Fb. In. Tw. Be.

Just imagine…

An African American woman who lives in California and works in the film industry ends up visiting Sierra Leone. She falls in love with the beauty of the people and the place, and learns about the country’s connection to the blood diamond crisis. She’s moved to make a documentary about the crisis. 

Her connection is so deep that eventually she launches a nonprofit called Shine on Sierra Leone

THEN, (read carefully, please) after running the nonprofit for around five years, that same woman does an ancestry test and finds out that her maternal lineage is ALL from Sierra Leone. She literally had no idea.  

Isn’t that incredible? 

Was she led there by some ancestral force? Was she guided back to help her homeland? Could she feel a part of herself in the people and the land? 

All of that amazingness aside, let’s introduce her properly. 

Meet Tiffany Persons. 

“I found out that I am directly from the tribes I serve,” she shares, still awe-struck years later.

“It has given me a sense of peace. I have found home.”

Shine On Sierra Leone works to develop the social capital of Sierra Leone through various projects in the areas of education, arts, entrepreneurship and micro-lending​, maternal and child ​healthcare, computer and adult ​literacy, sustainable ​infrastructure, eco-tourism, ​and agriculture.

Here are some of the organization’s long list of victories… 

The organization built from scratch and runs a primary school called Muddy Lotus that educates nearly 400 students via a non-traditional, holistic approach that includes mindfulness practices such as deep breathing.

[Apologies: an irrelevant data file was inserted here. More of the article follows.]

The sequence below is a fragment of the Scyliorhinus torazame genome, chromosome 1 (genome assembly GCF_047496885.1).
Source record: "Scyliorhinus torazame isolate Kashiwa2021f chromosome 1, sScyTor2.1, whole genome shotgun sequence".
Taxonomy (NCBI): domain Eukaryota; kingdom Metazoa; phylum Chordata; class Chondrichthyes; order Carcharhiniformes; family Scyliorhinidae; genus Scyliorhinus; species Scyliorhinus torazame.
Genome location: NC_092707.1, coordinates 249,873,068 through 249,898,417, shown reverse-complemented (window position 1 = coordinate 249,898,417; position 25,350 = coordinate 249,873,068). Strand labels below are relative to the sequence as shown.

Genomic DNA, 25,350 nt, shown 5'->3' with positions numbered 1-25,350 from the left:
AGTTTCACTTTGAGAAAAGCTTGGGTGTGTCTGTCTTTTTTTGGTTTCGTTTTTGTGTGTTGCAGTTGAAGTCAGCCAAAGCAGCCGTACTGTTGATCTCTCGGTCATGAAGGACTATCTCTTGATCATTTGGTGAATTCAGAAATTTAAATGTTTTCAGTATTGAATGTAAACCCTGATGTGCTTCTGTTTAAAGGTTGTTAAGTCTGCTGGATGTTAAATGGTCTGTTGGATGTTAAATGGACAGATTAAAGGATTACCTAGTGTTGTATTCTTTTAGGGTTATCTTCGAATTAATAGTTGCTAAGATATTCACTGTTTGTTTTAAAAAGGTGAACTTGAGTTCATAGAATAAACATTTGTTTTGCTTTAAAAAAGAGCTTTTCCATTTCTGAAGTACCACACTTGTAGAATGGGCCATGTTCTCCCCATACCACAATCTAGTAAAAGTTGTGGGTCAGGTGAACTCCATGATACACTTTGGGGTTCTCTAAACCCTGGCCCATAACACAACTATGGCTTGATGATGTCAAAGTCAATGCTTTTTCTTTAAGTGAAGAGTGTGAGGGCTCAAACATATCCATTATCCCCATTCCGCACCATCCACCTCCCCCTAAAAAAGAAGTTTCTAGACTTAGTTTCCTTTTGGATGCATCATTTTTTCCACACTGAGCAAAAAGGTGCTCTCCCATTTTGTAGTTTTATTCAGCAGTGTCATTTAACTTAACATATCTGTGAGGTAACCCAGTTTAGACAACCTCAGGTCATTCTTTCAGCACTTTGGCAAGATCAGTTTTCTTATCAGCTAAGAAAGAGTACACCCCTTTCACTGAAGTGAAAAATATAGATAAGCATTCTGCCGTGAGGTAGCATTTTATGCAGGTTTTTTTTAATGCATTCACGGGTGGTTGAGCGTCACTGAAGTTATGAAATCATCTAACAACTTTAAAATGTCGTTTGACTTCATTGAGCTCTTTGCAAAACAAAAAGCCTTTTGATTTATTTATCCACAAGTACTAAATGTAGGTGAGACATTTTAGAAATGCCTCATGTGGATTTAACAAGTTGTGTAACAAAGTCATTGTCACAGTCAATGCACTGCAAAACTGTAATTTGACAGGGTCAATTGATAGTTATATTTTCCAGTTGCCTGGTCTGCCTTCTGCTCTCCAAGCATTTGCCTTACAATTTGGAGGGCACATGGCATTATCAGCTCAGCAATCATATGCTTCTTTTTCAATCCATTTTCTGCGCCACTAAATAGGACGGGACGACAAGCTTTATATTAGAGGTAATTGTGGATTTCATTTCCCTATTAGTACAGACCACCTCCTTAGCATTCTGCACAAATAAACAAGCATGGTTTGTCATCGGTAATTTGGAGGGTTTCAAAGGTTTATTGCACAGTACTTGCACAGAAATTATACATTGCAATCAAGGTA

They launched a maternal and children’s healthcare program that has served some 50,000 women and children to date. 

They’ve provided over 7000 microloans. 

They’ve built and managed over eight computer centers throughout Sierra Leone, and trained over 20,000 people on computer literacy.

The organization has distributed 300 water filter bucket systems that provides pure water to 30,000 people over the next 10 years. 

600 people have been educated in their adult literacy program. 

The organization takes care of 63 children orphaned by the 2014 ebola outbreak. 

The nonprofit recently launched Ashley’s Clinic, a healthcare program on their Muddy Lotus Primary School grounds, which aims to address malaria, and diarrheal and respitarory diseases – illnessses that plague Sierra Leone’s youth. Recently opened, in its first six weeks of operation the clinic has already successfully treated 28 cases of malaria.

Shine on Sierra Leone has literally breathed life into the community in which it works. With all of that accomplished, you may ask, what could be next on the organization’s agenda?

Along with increasing the capacity of its clinic, the organizational has begun expanding its educational program. This month, the Muddy Lotus Secondary School will officially open. The school will dive deeper into wholistic education, aiming to cultivate young people who are “powerful, conscious, self-actualized stewards of service and transformation for their country and the world at large.”

Lastly, the organization has launched a student sponorship program. For a small monthly contribution of $35, donors support a child’s education, provides them ongoing access to healthcare and gives them a daily hot lunch. 

While many of us mindlessly devour $35 in a few days, the thought of being able to support a child for that little is simply inspiring. Why not?

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